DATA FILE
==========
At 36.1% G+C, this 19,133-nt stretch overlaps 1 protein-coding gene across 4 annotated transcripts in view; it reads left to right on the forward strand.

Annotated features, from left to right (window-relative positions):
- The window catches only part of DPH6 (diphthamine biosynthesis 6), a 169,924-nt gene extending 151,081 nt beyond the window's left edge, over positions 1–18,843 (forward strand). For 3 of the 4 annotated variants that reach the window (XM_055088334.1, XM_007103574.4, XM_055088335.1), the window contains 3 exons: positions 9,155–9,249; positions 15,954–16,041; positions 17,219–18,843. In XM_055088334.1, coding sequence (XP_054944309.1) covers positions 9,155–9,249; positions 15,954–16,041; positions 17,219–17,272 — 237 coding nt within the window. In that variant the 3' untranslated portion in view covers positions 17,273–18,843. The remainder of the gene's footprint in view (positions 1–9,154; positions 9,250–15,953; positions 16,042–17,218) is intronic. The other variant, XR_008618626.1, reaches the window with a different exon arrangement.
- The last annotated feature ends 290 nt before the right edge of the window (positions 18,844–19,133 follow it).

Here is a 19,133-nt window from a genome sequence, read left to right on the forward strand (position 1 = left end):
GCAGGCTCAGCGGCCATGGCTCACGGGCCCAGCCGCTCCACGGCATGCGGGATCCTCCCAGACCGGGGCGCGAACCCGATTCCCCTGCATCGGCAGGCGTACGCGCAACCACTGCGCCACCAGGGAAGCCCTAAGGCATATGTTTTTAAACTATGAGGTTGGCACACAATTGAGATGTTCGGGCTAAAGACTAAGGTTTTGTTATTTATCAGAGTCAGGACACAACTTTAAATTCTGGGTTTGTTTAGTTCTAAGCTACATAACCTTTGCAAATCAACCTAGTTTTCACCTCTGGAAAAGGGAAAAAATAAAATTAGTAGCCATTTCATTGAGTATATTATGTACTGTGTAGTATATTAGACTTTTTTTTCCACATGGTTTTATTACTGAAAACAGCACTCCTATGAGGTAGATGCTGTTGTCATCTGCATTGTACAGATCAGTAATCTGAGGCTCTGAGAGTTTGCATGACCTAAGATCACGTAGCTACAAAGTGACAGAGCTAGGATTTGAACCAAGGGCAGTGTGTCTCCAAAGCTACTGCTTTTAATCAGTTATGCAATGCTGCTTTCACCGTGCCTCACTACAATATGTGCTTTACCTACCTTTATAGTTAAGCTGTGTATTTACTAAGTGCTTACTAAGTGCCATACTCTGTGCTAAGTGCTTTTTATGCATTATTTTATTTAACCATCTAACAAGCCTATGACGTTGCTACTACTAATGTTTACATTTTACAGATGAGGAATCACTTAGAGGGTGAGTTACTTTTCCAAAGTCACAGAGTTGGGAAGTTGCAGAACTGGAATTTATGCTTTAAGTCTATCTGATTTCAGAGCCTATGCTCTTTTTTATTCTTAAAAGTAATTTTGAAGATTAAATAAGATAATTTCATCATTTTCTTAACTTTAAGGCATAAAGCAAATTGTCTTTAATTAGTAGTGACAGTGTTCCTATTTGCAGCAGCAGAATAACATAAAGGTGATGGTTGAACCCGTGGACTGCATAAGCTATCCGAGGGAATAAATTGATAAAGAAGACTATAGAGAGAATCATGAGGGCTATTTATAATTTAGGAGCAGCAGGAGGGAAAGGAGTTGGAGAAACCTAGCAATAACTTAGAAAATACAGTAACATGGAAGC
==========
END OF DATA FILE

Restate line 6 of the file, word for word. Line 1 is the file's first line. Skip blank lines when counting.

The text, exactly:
GCAGGCTCAGCGGCCATGGCTCACGGGCCCAGCCGCTCCACGGCATGCGGGATCCTCCCAGACCGGGGCGCGAACCCGATTCCCCTGCATCGGCAGGCGTACGCGCAACCACTGCGCCACCAGGGAAGCCCTAAGGCATATGTTTTTAAACTATGAGGTTGGCACACAATTGAGATGTTCGGGCTAAAGACTAAGGTTTTGTTATTTATCAGAGTCAGGACACAACTTTAAATTCTGGGTTTGTTTAGTTCTAAGCTACATAACCTTTGCAAATCAACCTAGTTTTCACCTCTGGAAAAGGGAAAAAATAAAATTAGTAGCCATTTCATTGAGTATATTATGTACTGTGTAGTATATTAGACTTTTTTTTCCACATGGTTTTATTACTGAAAACAGCACTCCTATGAGGTAGATGCTGTTGTCATCTGCATTGTACAGATCAGTAATCTGAGGCTCTGAGAGTTTGCATGACCTAAGATCACGTAGCTACAAAGTGACAGAGCTAGGATTTGAACCAAGGGCAGTGTGTCTCCAAAGCTACTGCTTTTAATCAGTTATGCAATGCTGCTTTCACCGTGCCTCACTACAATATGTGCTTTACCTACCTTTATAGTTAAGCTGTGTATTTACTAAGTGCTTACTAAGTGCCATACTCTGTGCTAAGTGCTTTTTATGCATTATTTTATTTAACCATCTAACAAGCCTATGACGTTGCTACTACTAATGTTTACATTTTACAGATGAGGAATCACTTAGAGGGTGAGTTACTTTTCCAAAGTCACAGAGTTGGGAAGTTGCAGAACTGGAATTTATGCTTTAAGTCTATCTGATTTCAGAGCCTATGCTCTTTTTTATTCTTAAAAGTAATTTTGAAGATTAAATAAGATAATTTCATCATTTTCTTAACTTTAAGGCATAAAGCAAATTGTCTTTAATTAGTAGTGACAGTGTTCCTATTTGCAGCAGCAGAATAACATAAAGGTGATGGTTGAACCCGTGGACTGCATAAGCTATCCGAGGGAATAAATTGATAAAGAAGACTATAGAGAGAATCATGAGGGCTATTTATAATTTAGGAGCAGCAGGAGGGAAAGGAGTTGGAGAAACCTAGCAATAACTTAGAAAATACAGTAACATGGAAGC